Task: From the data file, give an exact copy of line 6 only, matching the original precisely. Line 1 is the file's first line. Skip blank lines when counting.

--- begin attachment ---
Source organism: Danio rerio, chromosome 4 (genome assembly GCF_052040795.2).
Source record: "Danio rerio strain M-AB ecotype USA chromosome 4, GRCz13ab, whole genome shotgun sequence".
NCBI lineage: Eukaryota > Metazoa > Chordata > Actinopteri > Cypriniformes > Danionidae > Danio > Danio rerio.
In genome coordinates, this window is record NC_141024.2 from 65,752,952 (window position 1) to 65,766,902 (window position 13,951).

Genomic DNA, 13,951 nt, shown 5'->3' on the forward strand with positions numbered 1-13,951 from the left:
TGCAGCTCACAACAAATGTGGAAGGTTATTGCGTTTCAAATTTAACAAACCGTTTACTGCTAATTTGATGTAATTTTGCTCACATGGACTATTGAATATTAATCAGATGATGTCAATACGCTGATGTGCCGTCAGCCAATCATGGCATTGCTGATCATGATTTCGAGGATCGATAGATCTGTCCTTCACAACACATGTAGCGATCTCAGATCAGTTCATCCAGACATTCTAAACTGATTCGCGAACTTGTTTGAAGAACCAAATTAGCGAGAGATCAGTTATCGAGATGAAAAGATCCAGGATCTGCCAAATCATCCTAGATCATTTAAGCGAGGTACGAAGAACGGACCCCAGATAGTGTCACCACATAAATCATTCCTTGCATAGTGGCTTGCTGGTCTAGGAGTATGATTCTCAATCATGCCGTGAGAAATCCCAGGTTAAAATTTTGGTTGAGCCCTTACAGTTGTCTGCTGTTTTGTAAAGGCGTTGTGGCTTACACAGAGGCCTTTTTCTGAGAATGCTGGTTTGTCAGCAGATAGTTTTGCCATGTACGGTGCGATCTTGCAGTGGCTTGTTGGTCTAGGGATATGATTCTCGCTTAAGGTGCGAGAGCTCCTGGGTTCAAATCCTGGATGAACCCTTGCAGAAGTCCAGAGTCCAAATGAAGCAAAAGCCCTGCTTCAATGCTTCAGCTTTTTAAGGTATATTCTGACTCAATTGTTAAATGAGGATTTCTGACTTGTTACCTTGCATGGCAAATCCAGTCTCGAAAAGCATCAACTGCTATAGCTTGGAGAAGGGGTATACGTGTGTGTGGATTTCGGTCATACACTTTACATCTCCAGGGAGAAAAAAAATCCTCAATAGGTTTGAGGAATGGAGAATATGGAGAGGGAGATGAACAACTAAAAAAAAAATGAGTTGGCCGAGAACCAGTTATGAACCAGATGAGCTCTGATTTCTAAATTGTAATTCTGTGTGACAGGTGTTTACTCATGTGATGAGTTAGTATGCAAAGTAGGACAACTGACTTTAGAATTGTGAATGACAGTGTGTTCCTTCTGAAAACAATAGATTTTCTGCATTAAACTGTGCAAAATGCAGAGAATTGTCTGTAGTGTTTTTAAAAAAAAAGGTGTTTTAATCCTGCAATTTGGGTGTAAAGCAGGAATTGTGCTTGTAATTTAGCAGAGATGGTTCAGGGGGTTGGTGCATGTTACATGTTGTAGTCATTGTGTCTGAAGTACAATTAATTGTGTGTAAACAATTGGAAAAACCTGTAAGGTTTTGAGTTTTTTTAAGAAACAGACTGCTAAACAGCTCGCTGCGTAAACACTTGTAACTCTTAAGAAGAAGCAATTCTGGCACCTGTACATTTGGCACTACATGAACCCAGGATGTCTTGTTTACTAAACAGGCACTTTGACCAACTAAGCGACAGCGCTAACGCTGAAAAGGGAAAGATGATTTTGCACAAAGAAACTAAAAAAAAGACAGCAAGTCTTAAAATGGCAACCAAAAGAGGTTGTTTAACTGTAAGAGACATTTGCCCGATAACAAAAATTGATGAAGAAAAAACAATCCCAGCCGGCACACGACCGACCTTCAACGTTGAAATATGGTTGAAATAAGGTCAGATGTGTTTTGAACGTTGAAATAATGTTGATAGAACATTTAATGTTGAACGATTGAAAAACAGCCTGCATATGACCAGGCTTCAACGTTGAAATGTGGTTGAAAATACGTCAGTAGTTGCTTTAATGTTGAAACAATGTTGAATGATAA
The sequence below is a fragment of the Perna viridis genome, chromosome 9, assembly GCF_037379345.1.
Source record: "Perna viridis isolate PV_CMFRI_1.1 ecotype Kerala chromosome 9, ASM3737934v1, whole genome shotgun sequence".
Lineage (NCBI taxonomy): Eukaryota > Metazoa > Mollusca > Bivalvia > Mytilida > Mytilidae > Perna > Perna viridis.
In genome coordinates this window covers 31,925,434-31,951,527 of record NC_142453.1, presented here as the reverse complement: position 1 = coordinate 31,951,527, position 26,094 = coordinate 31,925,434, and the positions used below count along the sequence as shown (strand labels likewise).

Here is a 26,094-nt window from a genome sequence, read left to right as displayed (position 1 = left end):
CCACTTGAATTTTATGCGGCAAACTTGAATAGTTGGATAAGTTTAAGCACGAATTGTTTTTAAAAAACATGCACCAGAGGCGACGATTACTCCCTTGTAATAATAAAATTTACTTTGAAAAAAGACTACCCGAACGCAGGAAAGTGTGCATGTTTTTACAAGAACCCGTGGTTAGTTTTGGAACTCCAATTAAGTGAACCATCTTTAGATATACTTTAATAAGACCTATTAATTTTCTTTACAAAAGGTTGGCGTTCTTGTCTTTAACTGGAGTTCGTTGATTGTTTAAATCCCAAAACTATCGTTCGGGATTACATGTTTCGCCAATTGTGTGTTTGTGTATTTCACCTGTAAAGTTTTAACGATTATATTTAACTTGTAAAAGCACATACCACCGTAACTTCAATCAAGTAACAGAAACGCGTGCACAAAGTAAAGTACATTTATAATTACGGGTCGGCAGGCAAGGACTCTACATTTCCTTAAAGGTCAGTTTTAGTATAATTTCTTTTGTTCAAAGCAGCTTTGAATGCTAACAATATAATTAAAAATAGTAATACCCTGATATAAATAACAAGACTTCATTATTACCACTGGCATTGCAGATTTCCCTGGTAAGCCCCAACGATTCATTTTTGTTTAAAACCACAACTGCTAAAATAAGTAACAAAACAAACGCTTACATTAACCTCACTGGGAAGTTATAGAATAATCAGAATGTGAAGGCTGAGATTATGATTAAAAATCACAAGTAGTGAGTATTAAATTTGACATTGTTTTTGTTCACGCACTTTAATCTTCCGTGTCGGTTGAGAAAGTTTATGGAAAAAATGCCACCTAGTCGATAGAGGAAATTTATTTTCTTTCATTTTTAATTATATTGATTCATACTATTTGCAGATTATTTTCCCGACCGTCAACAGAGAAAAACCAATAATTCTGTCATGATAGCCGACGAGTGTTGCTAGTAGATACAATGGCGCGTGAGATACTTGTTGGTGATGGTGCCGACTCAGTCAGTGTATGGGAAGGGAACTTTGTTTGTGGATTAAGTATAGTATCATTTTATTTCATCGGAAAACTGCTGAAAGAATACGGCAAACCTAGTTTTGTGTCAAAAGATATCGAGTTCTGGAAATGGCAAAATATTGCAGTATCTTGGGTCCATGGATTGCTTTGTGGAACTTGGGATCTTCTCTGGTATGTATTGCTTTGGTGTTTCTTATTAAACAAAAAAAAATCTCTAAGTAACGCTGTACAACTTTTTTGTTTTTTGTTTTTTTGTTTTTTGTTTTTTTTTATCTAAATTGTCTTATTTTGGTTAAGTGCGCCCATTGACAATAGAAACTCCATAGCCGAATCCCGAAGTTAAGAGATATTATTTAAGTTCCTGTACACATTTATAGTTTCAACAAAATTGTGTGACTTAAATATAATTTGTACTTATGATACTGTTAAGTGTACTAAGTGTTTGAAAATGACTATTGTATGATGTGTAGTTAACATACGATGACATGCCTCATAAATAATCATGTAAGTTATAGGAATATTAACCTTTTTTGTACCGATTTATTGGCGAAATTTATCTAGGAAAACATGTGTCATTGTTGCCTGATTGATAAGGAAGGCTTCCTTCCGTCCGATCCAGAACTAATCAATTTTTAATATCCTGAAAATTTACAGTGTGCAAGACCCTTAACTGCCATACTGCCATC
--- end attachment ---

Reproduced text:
TGCAGCTCACAACAAATGTGGAAGGTTATTGCGTTTCAAATTTAACAAACCGTTTACTGCTAATTTGATGTAATTTTGCTCACATGGACTATTGAATATTAATCAGATGATGTCAATACGCTGATGTGCCGTCAGCCAATCATGGCATTGCTGATCATGATTTCGAGGATCGATAGATCTGTCCTTCACAACACATGTAGCGATCTCAGATCAGTTCATCCAGACATTCTAAACTGATTCGCGAACTTGTTTGAAGAACCAAATTAGCGAGAGATCAGTTATCGAGATGAAAAGATCCAGGATCTGCCAAATCATCCTAGATCATTTAAGCGAGGTACGAAGAACGGACCCCAGATAGTGTCACCACATAAATCATTCCTTGCATAGTGGCTTGCTGGTCTAGGAGTATGATTCTCAATCATGCCGTGAGAAATCCCAGGTTAAAATTTTGGTTGAGCCCTTACAGTTGTCTGCTGTTTTGTAAAGGCGTTGTGGCTTACACAGAGGCCTTTTTCTGAGAATGCTGGTTTGTCAGCAGATAGTTTTGCCATGTACGGTGCGATCTTGCAGTGGCTTGTTGGTCTAGGGATATGATTCTCGCTTAAGGTGCGAGAGCTCCTGGGTTCAAATCCTGGATGAACCCTTGCAGAAGTCCAGAGTCCAAATGAAGCAAAAGCCCTGCTTCAATGCTTCAGCTTTTTAAGGTATATTCTGACTCAATTGTTAAATGAGGATTTCTGACTTGTTACCTTGCATGGCAAATCCAGTCTCGAAAAGCATCAACTGCTATAGCTTGGAGAAGGGGTATACGTGTGTGTGGATTTCGGTCATACACTTTACATCTCCAGGGAGAAAAAAAATCCTCAATAGGTTTGAGGAATGGAGAATATGGAGAGGGAGATGAACAACTAAAAAAAAAATGAGTTGGCCGAGAACCAGTTATGAACCAGATGAGCTCTGATTTCTAAATTGTAATTCTGTGTGACAGGTGTTTACTCATGTGATGAGTTAGTATGCAAAGTAGGACAACTGACTTTAGAATTGTGAATGACAGTGTGTTCCTTCTGAAAACAATAGATTTTCTGCATTAAACTGTGCAAAATGCAGAGAATTGTCTGTAGTGTTTTTAAAAAAAAAGGTGTTTTAATCCTGCAATTTGGGTGTAAAGCAGGAATTGTGCTTGTAATTTAGCAGAGATGGTTCAGGGGGTTGGTGCATGTTACATGTTGTAGTCATTGTGTCTGAAGTACAATTAATTGTGTGTAAACAATTGGAAAAACCTGTAAGGTTTTGAGTTTTTTTAAGAAACAGACTGCTAAACAGCTCGCTGCGTAAACACTTGTAACTCTTAAGAAGAAGCAATTCTGGCACCTGTACATTTGGCACTACATGAACCCAGGATGTCTTGTTTACTAAACAGGCACTTTGACCAACTAAGCGACAGCGCTAACGCTGAAAAGGGAAAGATGATTTTGCACAAAGAAACTAAAAAAAAGACAGCAAGTCTTAAAATGGCAACCAAAAGAGGTTGTTTAACTGTAAGAGACATTTGCCCGATAACAAAAATTGATGAAGAAAAAACAATCCCAGCCGGCACACGACCGACCTTCAACGTTGAAATATGGTTGAAATAAGGTCAGATGTGTTTTGAACGTTGAAATAATGTTGATAGAACATTTAATGTTGAACGATTGAAAAACAGCCTGCATATGACCAGGCTTCAACGTTGAAATGTGGTTGAAAATACGTCAGTAGTTGCTTTAATGTTGAAACAATGTTGAATGATAA